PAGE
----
Scope and arrangement
The Booker T. Washington Collection covers the period 1889-1913. The material consists of letters from Washington to two principal correspondents, Emily Howland and Francis J. Garrison.
The majority of the letters are those written to Emily Howland, a benefactor of Tuskegee Institute. The letters cover a variety of issues, including requests for financial assistance, progress reports and the annual reports to the Board of Directors of the Institute, as well as informal reports on his activities. The letters reveal frank expressions of his feelings regarding the criticism he received from black people (January 19, 1904), his surprise at being asked to speak at the Cotton States and International Exposition in Atlanta (September 6, 1895) where he delivered his now-famous accommodationist speech (a photocopy of the handwritten speech is in the collection, folder 1), and a forceful statement of support for black people's efforts to protect their constitutional rights (October 15, 1900). In addition, there are several letters in which he discussed some of the administrative problems at the Kowaliga School, a school for black children in Alabama (1896-98) and the response to his autobiographical articles which appeared in Outlook Magazine.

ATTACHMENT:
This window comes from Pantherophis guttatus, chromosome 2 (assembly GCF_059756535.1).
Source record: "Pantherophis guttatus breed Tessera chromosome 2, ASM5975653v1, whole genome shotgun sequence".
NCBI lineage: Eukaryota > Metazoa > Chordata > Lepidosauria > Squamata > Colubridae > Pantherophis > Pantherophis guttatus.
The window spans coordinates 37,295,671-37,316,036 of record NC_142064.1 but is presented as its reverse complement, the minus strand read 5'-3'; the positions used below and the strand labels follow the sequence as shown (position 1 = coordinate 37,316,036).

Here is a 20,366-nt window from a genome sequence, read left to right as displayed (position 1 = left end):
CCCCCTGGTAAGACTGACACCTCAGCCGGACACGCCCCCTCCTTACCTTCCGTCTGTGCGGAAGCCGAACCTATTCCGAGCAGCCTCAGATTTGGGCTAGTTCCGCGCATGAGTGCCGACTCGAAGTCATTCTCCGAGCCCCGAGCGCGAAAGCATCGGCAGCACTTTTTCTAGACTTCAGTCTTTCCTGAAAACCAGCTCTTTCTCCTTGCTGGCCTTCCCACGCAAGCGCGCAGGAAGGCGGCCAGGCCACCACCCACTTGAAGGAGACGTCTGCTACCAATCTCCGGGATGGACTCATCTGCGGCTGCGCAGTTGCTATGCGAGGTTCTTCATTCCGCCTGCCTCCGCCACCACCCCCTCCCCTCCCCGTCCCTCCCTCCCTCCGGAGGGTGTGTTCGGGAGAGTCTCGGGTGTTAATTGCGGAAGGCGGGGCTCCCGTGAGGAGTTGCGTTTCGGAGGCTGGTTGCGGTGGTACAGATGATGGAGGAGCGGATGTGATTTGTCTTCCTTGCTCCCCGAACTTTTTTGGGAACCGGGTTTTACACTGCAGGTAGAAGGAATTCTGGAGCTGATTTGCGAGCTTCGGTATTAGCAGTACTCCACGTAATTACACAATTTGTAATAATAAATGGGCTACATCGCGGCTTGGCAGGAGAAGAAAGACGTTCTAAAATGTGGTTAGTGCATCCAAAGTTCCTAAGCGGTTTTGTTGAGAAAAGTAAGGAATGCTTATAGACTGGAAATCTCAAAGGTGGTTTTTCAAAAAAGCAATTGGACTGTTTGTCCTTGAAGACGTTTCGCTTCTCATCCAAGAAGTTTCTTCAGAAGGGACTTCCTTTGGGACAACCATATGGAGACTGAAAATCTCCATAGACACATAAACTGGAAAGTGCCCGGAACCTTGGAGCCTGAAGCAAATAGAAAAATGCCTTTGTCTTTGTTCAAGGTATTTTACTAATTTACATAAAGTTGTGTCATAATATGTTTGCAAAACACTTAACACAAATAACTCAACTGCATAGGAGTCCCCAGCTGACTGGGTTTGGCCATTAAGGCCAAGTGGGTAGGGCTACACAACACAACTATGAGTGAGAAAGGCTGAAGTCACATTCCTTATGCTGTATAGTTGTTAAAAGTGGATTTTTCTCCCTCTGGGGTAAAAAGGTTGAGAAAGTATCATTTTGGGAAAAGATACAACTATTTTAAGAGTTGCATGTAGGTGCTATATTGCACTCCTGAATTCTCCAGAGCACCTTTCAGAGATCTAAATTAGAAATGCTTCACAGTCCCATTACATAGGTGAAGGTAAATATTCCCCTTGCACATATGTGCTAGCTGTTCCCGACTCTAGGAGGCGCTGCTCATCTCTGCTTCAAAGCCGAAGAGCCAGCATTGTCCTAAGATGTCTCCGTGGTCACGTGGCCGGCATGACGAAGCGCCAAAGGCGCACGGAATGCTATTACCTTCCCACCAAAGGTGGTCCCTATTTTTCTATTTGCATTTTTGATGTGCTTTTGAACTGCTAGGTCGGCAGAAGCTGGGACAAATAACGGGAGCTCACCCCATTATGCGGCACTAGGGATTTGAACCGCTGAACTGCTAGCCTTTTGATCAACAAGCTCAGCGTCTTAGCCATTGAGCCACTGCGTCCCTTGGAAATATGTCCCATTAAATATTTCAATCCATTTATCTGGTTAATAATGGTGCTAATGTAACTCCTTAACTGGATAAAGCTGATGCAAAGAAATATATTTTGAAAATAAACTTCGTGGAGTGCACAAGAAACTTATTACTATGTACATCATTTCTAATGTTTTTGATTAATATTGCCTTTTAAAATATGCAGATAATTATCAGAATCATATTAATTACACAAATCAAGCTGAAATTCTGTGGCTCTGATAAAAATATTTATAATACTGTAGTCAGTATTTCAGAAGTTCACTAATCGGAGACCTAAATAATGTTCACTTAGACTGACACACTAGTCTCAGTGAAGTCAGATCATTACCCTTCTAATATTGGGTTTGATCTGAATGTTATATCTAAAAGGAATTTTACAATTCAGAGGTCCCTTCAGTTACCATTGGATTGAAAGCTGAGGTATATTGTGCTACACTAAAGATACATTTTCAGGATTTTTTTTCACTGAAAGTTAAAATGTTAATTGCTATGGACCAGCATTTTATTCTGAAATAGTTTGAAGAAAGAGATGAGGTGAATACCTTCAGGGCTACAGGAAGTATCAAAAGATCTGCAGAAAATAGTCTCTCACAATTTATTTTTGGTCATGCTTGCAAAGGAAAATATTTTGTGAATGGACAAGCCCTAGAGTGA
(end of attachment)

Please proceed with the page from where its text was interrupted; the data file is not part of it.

The letters to Francis Jackson Garrison (1848-1916), the son of the abolitionist William Lloyd Garrison, similarly deal with a number of subjects. Among the Washington-Garrison letters of particular interest are those concerning the conflict between Washington and William Monroe Trotter (August 3, 1903, May 8, 17, 1905). Trotter, editor of the Boston Guardian, was philosophically opposed to Washington on a number of issues. Also, two letters regarding the Brownsville Affair (December 3, 1906 and attachment) and the Atlanta riot of 1906 (October 2, 1906). There are also letters from Mrs. Margaret Washington to Emily Howland. Two letters to William E. Curtis (January 24, 1905, April 1, 1905) are also of interest. The first discusses Washington's dinner at the White House and the second includes a list of black men in government service who received presidential appointments.